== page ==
Seeds in packets, scissors bright;
Kegs of sugar, brown and white;
Sarsaparilla for picnic lunches;
Bananas and rubber boots in bunches.
I'll fix the window and dust each shelf,
And take the money in all myself.
It will be my store and I will say:
"What can I do for you today?"

The Peaceable Kingdom
Traditional Shaker abecedarious

Alligator, Beetle, Porcupine, Whale,
Bobolink, Panther, Dragonfly, Snail,
Crocodile, Monkey, Buffalo, Hare,
Dromedary, Leopard, Mud Turtle, Bear,
Elephant, Badger, Pelican, Ox,
Flying Fish, Reindeer, Anaconda, Fox,
Guinea Pig, Dolphin, Antelope, Goose,
Hummingbird, Weasel, Pickerel, Moose.
Ibex, Rhinoceros, Owl, Kangaroo,
Jackal, Opossum, Toad, Cockatoo,
Kingfisher, Peacock, Anteater, Bat,
Lizard, Ichneumon, Honeybee, Rat.
Mockingbird, Camel, Grasshopper, Mouse,
Nightingale, Spider, Octopus, Grouse,
Ocelot, Pheasant, Wolverine, Auk,
Periwinkle, Ermine, Katydid, Hawk.
Quail, Hippopotamus, Armadillo, Moth,
Rattlesnake, Lion, Woodpecker, Sloth,
Salamander, Goldfinch, Angleworm, Dog,
Tiger, Flamingo, Scorpion, Frog.
Unicorn, Ostrich, Nautilus, Mole,
Viper, Gorilla, Basilisk, Sole,
Whippoorwill, Beaver, Centipede, Fawn,
Xanthos, Canary, Polliwog, Swan.
Yellowhammer, Eagle, Hyena, Lark,
Zebra, Chameleon, Butterfly, Shark.

The Throstle
Alfred, Lord Tennyson

"Summer is coming, summer is coming,
I know it, I know it, I know it.
Light again, leaf again, life again, love again,"
Yes, my wild little Poet.

Sing the new year in under the blue.
Last year you sang it so gladly.
"New, new, new, new!" Is it then so new
That you should carol so madly?

"Love again, song again, nest again, young again,"
Never a prophet so crazy!"
And hardly a daisy as yet, little friend,
See there is hardly a daisy.

"Here again, here, here, here, happy year!"
O warble unchidden unbidden!
Summer is coming, is coming, my dear.
And all the winters are hidden.

John Clare

In the cowslip pips I lie
Hidden from the buzzing fly,
While green grass beneath me lies
Pearled wi' dew like fishes' eyes.
Here I lie, a clock-a-clay,
Waiting for the time o' day.

While grassy forests quake surprise,
And the wild wind sobs and sighs,
My gold home rocks as like to fall
On its pillar green and tall;
When the parting rain drives by
Clock-a-clay keeps warm and dry.

Day by day and night by night
All the week I hide from sight.
In the cowslips pips I lie,
In rain and dew still warm and dry.
Day and night, and night and day,
Red, black-spotted clock-a-clay.

My home it shakes in wind and showers,
Pale green pillar topped wi' flowers,
Bending at the wild wind's breath
Till I touch the grass beneath.
Here I live, lone clock-a-clay,
Watching for the time of day.

I've Been Roaming

George Darley

I've been roaming, I've been roaming,
Where the meadow-dew is sweet,
And like a queen I'm coming
With its pearls upon my feet.

I've been roaming, I've been roaming,
O'er red rose and lily fair,
And like a sylph I'm coming
With its blossoms in my hair.

I've been roaming, I've been roaming,
Where the honeysuckle creeps,
And like a bee I'm coming
With its kisses on my lips.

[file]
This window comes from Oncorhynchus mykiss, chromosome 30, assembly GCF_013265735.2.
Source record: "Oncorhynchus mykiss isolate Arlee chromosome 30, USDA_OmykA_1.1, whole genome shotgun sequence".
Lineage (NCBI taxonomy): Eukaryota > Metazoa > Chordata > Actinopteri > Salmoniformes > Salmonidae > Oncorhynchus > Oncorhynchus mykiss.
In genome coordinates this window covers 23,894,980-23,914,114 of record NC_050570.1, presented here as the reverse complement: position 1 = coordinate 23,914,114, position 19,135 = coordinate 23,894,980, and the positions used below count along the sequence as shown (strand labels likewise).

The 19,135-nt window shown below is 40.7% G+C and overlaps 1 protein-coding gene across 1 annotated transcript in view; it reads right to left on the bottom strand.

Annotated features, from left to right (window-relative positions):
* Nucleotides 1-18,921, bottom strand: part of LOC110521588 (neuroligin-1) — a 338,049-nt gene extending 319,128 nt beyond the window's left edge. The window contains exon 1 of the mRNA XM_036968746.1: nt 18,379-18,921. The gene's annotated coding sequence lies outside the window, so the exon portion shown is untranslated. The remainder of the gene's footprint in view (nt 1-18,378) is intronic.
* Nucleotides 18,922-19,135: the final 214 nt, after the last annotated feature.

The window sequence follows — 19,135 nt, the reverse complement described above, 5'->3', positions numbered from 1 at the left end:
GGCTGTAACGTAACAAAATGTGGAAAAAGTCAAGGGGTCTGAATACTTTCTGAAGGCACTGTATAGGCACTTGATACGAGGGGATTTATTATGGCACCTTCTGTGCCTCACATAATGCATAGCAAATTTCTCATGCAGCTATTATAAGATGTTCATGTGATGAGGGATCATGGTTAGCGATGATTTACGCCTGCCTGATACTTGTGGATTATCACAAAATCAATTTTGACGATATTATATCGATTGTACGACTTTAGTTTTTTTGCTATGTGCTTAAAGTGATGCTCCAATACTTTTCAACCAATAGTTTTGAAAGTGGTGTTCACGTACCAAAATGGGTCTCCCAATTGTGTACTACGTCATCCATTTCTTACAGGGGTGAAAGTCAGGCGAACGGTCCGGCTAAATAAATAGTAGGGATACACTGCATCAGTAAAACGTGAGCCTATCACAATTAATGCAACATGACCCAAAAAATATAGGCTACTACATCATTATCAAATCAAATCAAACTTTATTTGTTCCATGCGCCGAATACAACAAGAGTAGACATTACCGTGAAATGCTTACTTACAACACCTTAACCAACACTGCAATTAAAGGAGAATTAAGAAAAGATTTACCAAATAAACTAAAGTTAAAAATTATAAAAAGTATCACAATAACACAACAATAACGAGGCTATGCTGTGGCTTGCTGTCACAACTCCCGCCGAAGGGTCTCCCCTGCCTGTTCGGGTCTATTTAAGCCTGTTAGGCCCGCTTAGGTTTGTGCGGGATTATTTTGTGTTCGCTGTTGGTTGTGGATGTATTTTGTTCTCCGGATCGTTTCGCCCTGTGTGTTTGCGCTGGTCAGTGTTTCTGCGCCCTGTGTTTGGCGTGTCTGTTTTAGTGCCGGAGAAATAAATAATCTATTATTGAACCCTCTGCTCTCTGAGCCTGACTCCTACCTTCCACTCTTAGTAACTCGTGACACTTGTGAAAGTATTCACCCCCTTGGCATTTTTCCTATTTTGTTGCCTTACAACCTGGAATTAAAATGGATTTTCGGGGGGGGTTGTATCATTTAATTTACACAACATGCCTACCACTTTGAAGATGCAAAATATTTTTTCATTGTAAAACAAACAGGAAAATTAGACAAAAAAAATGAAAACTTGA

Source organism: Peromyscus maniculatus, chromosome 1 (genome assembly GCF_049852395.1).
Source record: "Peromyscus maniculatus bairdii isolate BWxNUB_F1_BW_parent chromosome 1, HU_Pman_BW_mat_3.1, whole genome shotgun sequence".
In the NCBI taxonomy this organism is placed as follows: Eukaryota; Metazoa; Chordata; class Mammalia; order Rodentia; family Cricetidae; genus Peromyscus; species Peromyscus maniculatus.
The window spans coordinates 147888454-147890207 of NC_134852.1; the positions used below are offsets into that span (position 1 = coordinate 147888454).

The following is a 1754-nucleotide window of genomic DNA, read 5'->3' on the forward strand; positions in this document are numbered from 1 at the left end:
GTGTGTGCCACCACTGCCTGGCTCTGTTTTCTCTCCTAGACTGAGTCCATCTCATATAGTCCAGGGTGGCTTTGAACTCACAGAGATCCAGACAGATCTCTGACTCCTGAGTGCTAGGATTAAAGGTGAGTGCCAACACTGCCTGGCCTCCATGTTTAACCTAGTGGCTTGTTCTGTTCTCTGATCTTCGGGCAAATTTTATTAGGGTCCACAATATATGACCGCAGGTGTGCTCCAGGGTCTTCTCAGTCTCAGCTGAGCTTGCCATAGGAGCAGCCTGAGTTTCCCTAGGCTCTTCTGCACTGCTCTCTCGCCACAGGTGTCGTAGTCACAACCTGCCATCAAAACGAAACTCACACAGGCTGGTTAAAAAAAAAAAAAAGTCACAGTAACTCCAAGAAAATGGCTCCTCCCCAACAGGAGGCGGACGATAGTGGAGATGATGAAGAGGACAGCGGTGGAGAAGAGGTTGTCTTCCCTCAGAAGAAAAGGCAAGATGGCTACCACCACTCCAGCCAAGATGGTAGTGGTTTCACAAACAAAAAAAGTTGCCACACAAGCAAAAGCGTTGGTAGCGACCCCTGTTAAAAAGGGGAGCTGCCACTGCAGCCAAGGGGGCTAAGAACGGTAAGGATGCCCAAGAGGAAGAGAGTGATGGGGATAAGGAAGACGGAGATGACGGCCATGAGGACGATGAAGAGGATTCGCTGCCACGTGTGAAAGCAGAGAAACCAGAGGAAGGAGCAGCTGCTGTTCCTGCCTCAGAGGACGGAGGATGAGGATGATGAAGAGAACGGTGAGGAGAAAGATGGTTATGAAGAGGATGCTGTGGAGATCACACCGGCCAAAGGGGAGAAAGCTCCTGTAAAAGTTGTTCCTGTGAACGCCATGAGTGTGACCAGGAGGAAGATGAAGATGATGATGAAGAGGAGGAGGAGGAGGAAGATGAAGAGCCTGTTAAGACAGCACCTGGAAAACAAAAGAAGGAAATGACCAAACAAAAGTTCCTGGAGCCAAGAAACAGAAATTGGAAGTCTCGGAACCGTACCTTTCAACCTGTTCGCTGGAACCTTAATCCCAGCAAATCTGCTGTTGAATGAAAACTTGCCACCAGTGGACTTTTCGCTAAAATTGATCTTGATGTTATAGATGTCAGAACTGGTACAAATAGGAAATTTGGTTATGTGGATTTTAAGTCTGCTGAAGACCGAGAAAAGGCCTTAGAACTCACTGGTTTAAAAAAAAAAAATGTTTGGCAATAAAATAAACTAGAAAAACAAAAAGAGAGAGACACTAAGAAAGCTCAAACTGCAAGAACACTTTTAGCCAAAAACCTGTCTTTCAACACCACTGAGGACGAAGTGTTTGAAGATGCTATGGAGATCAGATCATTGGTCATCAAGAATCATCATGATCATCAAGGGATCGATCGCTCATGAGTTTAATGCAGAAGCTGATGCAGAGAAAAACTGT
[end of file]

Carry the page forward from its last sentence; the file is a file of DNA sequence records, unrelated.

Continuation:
I've been roaming, I've been roaming,
Over hill and over plain,
And like a bird I'm coming
To my bower back again.

Evening Song
Fannie Stearns Davis

Little Child, Good Child, go to sleep.
The tree-toads purr and the peepers peep
Under the apple-tree grass grows deep;
Little Child, Good Child, go to sleep!

Big star out in the orange west;
Orioles swing in their Gypsy nest;
Soft wind singing what you love best;
Rest till the sun-rise; rest, Child, rest!

Swift dreams swarm in a silver flight._
Hand in hand with the sleepy Night
Lie down soft with your eyelids tight._
Hush, Child, little Child!._Goodnight._

Lady Moon
Lord Houghton

"Lady Moon, Lady Moon, where are you roving?"
"Over the Sea."
"Lady Moon, Lady Moon, whom are you loving?"
"All that love me."
"Are you not tired with rolling, and never
Resting to sleep?
Why look so pale and so sad, as forever
Wishing to weep?"
"Ask me not this, little child, if you love me:
You are too bold;
I must obey my dear Father above me,
And do as I'm told."
"Lady Moon, Lady Moon, where are you roving?"
"Over the Sea."
"Lady Moon, Lady Moon, whom are you loving?"
"All that love me."

The Land of Nod
Robert Louis Stevenson

From breakfast on through all the day
At home among my friends I stay,
But every night I go abroad
Afar into the land of Nod.

All by myself I have to go,
With none to tell me what to do--
All alone beside the streams
And up the mountain-sides of dreams.

The strangest things are there for me
Both things to eat and things to see,
And many frightening sights abroad
Till morning in the land of Nod.

Try as I like to find the way,
I never can get back by day,
Nor can remember plain and clear
The curious music that I hear.

Last Song
James Guthrie

To the Sun
Who has shone
All day,
To the Moon
Who has gone
To the milk-white,
Lily-white Star
A fond goodnight
Wherever you are.


Psi said...

I do hope one day you'll make the mp3s. This was my favorite as a child and I would love to hear all these wonderful songs again. But sadly my tape has gone missing over the years.

Greg F said...

Thank you so much for posting this! It is thanks to you we were able to find out the artists of our beloved Mr. Nobody and Can you Tell me the Way to Somewhere. I was typing the lyrics into Google for the longest time finding no hits until you posted them :) We are looking very hard for the music as well and if we find it will be sure to share. Thanks again!

Psi said...

I see a few people that have been asking you for Day and Night and Other Dreams. I have it saved on my computer as MP3s, and would like to offer them to you or your visitors as a zip file if they ask. My e-mail is Jabberwalkin@yahoo.com Thank you for your time.

Wendy Haught said...

Thanks, Psi!

You're wonderful! If you get too many requests, maybe you can find a public domain music site where you can make the mp3s available and you won't have to be bothered with sending them individually.

God bless you,